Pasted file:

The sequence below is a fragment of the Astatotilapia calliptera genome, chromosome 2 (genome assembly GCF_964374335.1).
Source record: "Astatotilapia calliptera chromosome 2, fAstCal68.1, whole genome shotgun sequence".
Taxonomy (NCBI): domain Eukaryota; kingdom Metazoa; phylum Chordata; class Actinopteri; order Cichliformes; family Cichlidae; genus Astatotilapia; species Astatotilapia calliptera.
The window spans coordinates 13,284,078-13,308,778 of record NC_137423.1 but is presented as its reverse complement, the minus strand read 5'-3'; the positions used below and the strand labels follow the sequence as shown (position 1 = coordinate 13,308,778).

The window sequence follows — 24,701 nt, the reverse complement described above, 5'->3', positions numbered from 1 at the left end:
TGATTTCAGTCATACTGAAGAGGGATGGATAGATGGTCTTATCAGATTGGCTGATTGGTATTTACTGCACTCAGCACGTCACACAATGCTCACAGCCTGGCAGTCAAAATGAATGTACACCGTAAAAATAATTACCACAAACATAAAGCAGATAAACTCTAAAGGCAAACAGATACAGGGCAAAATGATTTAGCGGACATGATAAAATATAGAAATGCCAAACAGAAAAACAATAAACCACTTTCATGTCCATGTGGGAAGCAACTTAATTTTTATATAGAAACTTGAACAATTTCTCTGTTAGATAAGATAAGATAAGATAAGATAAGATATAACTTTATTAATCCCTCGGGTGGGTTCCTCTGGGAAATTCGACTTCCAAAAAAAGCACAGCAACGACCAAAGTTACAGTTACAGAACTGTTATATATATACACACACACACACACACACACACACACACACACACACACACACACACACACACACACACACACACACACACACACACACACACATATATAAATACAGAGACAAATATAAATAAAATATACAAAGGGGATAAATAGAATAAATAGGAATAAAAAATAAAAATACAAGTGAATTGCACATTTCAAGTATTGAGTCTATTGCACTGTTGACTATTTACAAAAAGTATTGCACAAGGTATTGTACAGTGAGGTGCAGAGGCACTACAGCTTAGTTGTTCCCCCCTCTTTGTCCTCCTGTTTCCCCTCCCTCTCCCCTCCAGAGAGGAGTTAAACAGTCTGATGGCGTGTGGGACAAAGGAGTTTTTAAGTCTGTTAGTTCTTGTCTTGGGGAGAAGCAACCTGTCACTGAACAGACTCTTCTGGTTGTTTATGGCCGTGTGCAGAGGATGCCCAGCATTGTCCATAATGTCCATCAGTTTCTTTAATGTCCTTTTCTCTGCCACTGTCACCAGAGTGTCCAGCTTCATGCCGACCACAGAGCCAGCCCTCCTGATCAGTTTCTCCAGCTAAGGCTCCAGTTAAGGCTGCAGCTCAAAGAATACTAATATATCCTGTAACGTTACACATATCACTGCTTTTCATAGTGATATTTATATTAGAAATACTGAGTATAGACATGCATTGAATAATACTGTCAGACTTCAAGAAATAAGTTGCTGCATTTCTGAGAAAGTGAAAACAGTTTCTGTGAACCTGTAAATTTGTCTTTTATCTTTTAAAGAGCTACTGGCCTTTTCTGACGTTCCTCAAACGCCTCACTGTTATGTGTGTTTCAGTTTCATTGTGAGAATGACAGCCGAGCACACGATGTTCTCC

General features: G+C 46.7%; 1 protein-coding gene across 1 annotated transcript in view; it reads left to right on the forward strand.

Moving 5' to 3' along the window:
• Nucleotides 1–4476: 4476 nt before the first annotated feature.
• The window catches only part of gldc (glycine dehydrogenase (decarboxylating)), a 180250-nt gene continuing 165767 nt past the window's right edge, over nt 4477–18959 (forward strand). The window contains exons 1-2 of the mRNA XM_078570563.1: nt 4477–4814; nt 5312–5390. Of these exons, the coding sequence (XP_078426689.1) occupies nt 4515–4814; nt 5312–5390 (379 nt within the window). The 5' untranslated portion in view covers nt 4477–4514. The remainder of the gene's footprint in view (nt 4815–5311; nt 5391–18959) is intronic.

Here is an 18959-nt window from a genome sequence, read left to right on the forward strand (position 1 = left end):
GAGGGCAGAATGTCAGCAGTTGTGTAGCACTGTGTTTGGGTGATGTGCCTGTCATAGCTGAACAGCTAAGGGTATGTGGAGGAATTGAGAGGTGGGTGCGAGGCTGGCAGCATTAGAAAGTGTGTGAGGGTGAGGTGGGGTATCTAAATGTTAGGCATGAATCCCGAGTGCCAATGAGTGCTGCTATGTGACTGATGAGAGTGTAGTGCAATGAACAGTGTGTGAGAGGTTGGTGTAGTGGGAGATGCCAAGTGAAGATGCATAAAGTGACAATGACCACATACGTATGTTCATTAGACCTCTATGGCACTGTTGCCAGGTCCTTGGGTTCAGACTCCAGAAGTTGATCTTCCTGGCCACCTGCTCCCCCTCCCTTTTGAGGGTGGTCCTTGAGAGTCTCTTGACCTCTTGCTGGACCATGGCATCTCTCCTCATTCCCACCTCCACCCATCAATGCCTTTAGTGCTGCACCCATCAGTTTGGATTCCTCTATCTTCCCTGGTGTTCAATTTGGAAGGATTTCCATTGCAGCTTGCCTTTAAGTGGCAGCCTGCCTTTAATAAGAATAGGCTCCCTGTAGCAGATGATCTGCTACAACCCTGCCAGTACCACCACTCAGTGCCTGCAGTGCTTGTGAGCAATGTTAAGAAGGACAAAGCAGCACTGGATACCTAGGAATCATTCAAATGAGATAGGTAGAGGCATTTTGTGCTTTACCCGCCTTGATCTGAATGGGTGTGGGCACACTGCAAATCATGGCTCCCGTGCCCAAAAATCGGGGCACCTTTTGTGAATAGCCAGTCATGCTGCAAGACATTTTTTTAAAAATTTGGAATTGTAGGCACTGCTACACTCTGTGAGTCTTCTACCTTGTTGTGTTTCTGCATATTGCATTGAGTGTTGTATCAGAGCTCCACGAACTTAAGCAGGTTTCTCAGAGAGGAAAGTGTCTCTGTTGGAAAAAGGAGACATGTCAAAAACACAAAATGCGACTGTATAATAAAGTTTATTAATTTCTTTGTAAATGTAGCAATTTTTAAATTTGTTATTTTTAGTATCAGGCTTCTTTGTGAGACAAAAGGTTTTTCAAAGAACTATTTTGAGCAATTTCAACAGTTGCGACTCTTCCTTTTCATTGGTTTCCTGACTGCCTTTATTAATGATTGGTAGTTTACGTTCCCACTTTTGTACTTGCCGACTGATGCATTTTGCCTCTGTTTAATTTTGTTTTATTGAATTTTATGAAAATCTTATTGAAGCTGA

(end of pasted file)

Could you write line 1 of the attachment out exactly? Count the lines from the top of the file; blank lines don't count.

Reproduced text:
The sequence below is a fragment of the Astatotilapia calliptera genome, chromosome 2 (genome assembly GCF_964374335.1).